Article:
By May 1965 young men were protesting by burning their draft cards with greater frequency around the United States. To limit this kind of protest…in August 1965 the United States Congress enacted a law to broaden draft card violations to punish anyone who “knowingly destroys, knowingly mutilates” his draft card. Then, on October 15, 1965, in New York, David Miller, a young Catholic pacifist, became the first US war protestor to burn his draft card at a protest rally, in direct violation of a recently passed law forbidding such acts. Agents from the Federal Bureau of Investigation later arrested him. He was tried, found guilty, and sentenced to two years imprisonment, but that did not stop the protesting or the burning of draft cards. Subsequently, 46 men were indicted for burning their draft cards at various rallies, and four major court cases were heard. One of them, United States v. O’Brien, was argued before the Supreme Court. The act of draft card burning was defended as a symbolic form of free speech, a constitutional right guaranteed by the First Amendment. The Supreme Court decided against the draft card burners. It determined that the federal law was justified and that it was unrelated to the freedom of speech. This outcome was criticized by legal experts.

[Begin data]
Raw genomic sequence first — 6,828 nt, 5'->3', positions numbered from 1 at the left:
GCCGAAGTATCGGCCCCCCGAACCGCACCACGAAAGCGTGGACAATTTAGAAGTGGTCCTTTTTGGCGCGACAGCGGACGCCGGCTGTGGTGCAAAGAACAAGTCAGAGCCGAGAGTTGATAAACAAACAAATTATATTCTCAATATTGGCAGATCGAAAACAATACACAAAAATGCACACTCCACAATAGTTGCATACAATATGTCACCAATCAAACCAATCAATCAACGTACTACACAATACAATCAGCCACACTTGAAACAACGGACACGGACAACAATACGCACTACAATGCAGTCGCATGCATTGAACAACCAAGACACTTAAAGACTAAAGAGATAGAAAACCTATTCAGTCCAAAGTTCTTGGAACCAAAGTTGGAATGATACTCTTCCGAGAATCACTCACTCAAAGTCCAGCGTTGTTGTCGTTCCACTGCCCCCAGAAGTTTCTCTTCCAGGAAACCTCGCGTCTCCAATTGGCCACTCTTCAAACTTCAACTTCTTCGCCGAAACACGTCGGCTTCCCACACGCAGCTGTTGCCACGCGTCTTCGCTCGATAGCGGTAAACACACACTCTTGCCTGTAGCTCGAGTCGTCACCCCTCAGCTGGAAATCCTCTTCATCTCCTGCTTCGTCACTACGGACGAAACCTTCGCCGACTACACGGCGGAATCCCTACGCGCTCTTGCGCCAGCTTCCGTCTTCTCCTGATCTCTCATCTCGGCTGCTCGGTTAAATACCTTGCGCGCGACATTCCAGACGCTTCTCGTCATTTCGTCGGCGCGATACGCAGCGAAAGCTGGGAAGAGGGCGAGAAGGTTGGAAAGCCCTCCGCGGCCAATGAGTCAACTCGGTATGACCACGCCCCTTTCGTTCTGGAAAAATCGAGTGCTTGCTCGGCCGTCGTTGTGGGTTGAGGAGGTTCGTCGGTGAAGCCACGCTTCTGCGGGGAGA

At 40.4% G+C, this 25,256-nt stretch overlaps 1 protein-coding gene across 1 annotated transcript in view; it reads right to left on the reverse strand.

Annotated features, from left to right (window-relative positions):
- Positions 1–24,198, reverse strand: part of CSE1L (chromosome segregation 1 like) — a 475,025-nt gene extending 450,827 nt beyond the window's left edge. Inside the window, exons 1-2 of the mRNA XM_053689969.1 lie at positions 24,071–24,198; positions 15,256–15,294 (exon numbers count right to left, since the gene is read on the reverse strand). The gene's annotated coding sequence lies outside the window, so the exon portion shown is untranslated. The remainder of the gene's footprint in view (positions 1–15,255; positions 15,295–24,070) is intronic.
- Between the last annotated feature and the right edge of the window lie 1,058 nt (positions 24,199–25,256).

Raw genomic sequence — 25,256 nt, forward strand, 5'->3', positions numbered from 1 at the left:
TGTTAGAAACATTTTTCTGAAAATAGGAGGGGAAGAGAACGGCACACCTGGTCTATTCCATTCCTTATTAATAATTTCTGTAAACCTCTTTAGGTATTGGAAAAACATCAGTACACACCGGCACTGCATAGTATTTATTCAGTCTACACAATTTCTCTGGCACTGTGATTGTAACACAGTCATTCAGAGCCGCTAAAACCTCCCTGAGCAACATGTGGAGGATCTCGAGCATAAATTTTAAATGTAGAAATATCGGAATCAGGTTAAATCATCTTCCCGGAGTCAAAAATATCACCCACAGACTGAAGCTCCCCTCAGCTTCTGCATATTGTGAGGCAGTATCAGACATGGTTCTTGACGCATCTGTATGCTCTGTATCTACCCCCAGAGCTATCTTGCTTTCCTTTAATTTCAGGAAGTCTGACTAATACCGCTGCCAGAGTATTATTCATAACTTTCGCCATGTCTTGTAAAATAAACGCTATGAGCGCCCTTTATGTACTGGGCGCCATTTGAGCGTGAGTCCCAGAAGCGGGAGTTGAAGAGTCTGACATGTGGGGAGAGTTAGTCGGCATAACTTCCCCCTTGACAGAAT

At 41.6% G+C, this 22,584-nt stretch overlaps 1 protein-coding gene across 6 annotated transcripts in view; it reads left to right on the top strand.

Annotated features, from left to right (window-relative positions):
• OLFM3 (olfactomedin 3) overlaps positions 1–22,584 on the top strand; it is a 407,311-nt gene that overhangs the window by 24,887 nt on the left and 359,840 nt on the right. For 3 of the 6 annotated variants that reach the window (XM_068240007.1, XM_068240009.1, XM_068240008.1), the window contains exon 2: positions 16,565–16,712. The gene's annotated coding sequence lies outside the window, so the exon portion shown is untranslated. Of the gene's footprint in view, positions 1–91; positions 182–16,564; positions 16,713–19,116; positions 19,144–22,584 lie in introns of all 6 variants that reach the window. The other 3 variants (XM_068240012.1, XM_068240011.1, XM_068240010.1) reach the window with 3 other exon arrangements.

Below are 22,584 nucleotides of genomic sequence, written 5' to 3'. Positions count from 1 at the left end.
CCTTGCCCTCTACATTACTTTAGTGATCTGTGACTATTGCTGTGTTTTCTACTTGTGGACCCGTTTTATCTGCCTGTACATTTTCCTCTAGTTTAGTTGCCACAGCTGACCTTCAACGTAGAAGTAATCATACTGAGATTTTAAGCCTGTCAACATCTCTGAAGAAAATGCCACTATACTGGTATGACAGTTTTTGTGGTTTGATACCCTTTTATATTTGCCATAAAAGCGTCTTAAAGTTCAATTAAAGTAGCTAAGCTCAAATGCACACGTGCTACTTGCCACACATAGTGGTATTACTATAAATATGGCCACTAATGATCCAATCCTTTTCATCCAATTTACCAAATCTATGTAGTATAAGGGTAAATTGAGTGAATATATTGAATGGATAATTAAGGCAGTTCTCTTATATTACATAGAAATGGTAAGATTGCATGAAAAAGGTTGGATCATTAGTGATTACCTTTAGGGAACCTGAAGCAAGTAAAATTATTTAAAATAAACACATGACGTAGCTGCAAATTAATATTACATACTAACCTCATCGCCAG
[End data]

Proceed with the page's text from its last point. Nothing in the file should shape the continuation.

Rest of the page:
From 1965 to 1973, few men in the United States were convicted of burning their draft cards, and some 25,000 went unpunished. I suppose it was difficult to wrap our minds around the idea imprisonment for our young men over a protest. Still, it was illegal. And something had to be done. Before 1965, the act of burning a draft card was already prohibited by US statute and the registrant was required to carry the card at all times. Any destruction of the card was against the law. Also, it was entirely possible for a young man to destroy his draft card and still answer the call to service by appearing at an induction center and serving in the military. It also seems to me that if they had registered, that the government also had a copy of the registration, so if they were going to be drafted, having or not having the card was really a formality. And it was possible for a registrant to faithfully keep his card on his person but fail to appear when called. The draft card burning was an act of protest against the war, more than it was a way to avoid the draft. Still, the image of draft card burning was powerful, and very influential in American politics and culture. Photos appeared in magazines, newspapers and on television. It was proof of a political divide between those who backed the United States government and its military goals and those who were against any United States involvement in Vietnam. With the political upheaval, Richard Nixon ran for president in 1968 on a platform based largely on putting an end to the draft, hoping to put an end to protesters burning their cards. As president, Nixon indeed did end the draft in 1973, rendering the symbolic act of draft card burning unnecessary, and registering just a requirement.